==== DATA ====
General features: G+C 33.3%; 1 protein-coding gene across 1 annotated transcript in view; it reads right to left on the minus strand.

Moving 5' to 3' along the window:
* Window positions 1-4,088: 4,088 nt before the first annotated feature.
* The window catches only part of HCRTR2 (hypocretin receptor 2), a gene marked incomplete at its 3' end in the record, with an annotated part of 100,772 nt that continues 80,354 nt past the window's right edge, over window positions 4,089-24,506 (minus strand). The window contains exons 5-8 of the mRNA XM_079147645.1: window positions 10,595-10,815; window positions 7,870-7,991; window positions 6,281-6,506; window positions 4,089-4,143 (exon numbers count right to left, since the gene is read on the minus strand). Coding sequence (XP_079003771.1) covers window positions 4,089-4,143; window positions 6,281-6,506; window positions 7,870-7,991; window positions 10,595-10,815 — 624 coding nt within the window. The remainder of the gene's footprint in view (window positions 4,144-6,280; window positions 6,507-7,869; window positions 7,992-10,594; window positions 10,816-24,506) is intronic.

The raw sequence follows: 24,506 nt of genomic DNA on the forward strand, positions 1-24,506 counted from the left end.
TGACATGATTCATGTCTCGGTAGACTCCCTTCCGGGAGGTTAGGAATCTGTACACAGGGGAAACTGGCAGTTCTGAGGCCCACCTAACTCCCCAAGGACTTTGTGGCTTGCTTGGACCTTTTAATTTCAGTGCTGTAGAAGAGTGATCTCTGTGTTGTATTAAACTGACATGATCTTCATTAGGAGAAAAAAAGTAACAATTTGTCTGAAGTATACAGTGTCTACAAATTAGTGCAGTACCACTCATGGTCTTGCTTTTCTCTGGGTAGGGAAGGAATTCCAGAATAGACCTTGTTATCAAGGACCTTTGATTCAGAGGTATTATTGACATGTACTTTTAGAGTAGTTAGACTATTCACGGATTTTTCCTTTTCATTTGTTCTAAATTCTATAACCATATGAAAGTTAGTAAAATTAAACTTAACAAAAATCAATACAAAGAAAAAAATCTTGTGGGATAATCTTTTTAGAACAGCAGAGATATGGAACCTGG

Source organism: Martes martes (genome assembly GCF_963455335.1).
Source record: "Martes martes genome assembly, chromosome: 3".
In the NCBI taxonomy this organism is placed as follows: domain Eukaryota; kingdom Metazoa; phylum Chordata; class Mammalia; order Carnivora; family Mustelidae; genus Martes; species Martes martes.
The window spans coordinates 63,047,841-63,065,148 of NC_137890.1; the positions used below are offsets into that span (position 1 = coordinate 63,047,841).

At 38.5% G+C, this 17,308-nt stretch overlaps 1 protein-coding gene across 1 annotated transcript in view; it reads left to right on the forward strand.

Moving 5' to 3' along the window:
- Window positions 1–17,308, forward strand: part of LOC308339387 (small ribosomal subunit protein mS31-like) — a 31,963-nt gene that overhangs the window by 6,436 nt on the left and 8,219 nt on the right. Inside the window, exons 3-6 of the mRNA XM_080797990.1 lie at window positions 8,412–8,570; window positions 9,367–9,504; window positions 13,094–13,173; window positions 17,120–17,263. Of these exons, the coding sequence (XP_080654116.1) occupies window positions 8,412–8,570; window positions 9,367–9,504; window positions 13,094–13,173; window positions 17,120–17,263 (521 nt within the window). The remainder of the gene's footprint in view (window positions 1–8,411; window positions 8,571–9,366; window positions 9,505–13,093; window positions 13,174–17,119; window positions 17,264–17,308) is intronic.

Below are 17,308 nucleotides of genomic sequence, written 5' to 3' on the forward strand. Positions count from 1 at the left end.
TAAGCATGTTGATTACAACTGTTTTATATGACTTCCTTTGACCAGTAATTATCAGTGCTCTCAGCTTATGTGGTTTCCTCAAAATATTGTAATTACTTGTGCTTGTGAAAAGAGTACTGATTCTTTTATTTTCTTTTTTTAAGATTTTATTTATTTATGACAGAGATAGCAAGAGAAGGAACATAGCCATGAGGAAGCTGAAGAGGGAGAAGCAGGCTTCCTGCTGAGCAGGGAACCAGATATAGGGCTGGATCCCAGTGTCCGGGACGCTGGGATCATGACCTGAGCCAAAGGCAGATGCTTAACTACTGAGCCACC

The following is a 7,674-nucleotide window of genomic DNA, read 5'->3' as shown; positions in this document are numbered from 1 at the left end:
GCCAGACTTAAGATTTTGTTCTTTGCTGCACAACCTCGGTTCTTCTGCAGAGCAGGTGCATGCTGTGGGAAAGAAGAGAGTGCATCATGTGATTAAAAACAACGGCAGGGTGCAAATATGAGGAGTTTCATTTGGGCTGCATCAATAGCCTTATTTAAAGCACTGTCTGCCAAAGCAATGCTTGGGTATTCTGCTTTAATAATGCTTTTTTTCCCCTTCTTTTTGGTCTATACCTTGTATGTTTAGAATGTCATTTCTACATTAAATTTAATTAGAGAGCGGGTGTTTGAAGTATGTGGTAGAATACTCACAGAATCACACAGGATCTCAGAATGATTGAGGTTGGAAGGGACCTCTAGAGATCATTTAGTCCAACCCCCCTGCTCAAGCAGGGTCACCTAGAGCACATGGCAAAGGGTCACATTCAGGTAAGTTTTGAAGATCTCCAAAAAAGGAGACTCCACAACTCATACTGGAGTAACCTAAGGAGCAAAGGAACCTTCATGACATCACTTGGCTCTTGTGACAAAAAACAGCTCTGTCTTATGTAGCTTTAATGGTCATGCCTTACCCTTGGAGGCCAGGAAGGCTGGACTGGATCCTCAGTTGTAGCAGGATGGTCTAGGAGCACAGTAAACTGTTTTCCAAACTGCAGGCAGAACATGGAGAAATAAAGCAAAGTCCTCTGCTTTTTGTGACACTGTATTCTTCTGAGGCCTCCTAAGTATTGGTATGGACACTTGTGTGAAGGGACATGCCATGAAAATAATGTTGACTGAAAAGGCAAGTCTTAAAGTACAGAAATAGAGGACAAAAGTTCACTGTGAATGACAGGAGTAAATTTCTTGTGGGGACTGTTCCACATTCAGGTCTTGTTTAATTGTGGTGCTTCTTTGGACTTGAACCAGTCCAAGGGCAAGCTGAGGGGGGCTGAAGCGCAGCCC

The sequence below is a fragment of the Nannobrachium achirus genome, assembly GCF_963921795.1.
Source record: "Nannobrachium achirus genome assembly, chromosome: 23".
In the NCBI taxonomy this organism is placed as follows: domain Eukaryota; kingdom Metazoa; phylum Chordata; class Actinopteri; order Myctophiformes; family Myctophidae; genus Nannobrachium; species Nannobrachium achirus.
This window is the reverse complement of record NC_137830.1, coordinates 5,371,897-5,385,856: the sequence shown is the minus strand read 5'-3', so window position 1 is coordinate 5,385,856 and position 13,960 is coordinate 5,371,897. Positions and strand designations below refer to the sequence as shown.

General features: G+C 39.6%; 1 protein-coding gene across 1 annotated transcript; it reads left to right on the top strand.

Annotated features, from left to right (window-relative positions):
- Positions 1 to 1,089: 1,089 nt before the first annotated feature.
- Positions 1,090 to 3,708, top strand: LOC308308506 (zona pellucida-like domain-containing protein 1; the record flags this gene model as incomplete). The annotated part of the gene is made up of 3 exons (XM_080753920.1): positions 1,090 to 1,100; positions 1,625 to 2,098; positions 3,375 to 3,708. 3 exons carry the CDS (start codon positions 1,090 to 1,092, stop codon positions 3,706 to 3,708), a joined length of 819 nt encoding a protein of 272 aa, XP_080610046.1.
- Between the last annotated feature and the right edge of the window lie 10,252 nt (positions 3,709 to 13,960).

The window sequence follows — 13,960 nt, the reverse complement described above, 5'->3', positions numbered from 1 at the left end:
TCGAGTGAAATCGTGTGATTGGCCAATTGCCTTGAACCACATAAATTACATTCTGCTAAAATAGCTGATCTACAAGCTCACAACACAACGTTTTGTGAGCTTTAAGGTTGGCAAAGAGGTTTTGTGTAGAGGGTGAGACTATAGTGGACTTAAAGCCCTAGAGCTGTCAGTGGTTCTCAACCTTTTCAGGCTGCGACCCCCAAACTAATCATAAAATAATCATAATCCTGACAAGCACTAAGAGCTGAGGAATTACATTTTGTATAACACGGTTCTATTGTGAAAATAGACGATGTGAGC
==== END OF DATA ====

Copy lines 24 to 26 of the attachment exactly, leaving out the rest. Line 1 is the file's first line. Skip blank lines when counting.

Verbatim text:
- Positions 1 to 1,089: 1,089 nt before the first annotated feature.
- Positions 1,090 to 3,708, top strand: LOC308308506 (zona pellucida-like domain-containing protein 1; the record flags this gene model as incomplete). The annotated part of the gene is made up of 3 exons (XM_080753920.1): positions 1,090 to 1,100; positions 1,625 to 2,098; positions 3,375 to 3,708. 3 exons carry the CDS (start codon positions 1,090 to 1,092, stop codon positions 3,706 to 3,708), a joined length of 819 nt encoding a protein of 272 aa, XP_080610046.1.
- Between the last annotated feature and the right edge of the window lie 10,252 nt (positions 3,709 to 13,960).